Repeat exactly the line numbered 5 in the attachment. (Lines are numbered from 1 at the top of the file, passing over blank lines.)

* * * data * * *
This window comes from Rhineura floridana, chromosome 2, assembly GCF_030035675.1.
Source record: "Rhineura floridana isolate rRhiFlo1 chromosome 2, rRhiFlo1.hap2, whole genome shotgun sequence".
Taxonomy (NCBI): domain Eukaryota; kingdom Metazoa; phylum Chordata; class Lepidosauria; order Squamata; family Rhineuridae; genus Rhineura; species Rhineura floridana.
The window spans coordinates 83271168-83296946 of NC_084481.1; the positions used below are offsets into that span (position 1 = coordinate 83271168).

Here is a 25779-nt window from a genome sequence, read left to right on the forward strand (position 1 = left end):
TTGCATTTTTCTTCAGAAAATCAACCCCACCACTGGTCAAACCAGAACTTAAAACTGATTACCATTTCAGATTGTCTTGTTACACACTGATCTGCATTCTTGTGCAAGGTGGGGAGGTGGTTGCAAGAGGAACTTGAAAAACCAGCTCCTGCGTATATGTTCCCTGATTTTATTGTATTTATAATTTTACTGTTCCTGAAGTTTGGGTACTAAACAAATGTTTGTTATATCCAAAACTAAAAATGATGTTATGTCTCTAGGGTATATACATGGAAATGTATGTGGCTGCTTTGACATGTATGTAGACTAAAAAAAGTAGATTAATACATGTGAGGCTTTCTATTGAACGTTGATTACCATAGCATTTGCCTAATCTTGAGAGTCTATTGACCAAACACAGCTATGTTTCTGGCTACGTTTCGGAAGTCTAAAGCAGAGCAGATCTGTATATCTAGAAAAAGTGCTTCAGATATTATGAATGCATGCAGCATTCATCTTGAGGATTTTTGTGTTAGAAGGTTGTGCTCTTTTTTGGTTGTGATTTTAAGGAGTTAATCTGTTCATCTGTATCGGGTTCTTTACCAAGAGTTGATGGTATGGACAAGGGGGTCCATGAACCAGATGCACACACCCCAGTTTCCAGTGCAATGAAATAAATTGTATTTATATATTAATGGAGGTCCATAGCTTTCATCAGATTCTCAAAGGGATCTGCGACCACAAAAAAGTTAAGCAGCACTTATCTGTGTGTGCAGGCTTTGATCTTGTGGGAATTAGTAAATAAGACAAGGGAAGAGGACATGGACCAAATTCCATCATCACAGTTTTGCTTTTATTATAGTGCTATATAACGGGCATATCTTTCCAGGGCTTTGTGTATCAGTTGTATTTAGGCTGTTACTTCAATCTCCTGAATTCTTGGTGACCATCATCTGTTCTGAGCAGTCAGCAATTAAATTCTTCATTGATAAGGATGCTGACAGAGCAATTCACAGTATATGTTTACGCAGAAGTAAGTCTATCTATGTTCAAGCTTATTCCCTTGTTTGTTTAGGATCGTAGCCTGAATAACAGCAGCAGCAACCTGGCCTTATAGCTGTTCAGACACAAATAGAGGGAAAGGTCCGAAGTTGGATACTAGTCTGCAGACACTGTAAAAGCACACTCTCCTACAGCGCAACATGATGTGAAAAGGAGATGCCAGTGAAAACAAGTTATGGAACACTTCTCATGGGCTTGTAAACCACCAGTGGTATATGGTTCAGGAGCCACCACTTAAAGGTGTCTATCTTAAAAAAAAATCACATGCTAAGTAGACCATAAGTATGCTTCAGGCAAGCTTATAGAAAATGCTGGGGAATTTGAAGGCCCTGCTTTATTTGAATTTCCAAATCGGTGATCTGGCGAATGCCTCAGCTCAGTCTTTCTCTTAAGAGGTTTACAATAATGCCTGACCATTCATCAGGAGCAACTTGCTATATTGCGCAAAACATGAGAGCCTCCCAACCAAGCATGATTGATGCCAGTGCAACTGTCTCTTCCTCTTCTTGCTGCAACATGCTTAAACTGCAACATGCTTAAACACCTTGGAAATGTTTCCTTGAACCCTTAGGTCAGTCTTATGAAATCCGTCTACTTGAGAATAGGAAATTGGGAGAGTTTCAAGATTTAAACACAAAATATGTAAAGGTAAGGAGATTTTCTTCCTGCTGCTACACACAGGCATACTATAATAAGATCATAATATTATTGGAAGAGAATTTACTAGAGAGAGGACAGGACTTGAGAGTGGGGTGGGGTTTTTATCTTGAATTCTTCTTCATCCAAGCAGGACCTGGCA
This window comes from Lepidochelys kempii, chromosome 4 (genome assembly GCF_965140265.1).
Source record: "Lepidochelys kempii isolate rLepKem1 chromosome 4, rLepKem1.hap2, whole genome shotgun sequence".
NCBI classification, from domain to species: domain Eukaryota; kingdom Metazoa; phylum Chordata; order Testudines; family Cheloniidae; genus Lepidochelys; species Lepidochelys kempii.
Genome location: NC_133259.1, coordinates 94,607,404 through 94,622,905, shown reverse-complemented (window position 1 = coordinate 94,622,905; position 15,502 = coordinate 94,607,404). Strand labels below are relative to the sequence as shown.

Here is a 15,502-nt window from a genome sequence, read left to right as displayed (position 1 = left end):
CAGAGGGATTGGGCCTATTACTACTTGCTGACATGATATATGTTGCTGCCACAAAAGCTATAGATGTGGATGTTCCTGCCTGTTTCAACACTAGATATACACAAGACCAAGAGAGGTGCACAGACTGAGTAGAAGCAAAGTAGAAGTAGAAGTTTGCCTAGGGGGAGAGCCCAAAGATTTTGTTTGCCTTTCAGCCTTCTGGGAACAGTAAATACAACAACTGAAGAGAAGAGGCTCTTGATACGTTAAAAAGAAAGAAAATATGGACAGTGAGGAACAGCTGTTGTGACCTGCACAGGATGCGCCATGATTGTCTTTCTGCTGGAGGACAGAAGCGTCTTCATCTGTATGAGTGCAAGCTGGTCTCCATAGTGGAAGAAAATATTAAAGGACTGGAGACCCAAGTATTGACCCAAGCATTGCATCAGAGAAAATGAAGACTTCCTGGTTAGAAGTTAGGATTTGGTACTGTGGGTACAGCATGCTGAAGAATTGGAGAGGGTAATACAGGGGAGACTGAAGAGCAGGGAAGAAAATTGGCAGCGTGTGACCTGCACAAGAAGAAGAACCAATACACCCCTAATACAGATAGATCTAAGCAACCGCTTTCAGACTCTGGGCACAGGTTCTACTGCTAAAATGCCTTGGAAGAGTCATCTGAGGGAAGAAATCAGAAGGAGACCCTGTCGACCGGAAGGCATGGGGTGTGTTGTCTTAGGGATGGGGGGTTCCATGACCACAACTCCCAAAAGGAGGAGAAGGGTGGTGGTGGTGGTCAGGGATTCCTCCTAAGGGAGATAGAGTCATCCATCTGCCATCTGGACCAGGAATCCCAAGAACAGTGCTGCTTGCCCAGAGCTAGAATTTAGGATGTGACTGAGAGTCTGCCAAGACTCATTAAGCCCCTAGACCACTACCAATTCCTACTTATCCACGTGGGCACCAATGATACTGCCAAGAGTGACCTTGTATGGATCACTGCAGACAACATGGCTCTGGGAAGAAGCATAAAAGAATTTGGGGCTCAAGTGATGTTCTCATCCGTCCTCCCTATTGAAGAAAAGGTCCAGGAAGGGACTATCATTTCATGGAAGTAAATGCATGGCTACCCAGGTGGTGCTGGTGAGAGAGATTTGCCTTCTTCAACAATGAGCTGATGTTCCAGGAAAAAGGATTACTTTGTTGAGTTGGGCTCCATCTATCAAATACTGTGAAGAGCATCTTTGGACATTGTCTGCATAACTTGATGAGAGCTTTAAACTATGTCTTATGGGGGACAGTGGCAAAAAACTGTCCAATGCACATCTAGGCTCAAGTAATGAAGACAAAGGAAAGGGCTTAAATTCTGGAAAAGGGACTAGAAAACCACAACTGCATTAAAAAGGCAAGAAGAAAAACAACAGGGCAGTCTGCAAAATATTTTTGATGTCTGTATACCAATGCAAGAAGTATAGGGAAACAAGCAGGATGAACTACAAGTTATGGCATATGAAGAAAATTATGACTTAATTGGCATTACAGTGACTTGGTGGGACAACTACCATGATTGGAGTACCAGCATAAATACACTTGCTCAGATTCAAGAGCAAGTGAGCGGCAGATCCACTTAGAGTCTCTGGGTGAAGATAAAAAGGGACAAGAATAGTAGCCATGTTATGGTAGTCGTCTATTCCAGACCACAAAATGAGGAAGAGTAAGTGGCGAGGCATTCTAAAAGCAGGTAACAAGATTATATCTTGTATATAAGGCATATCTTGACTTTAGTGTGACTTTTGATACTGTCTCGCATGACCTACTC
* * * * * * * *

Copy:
Here is a 25779-nt window from a genome sequence, read left to right on the forward strand (position 1 = left end):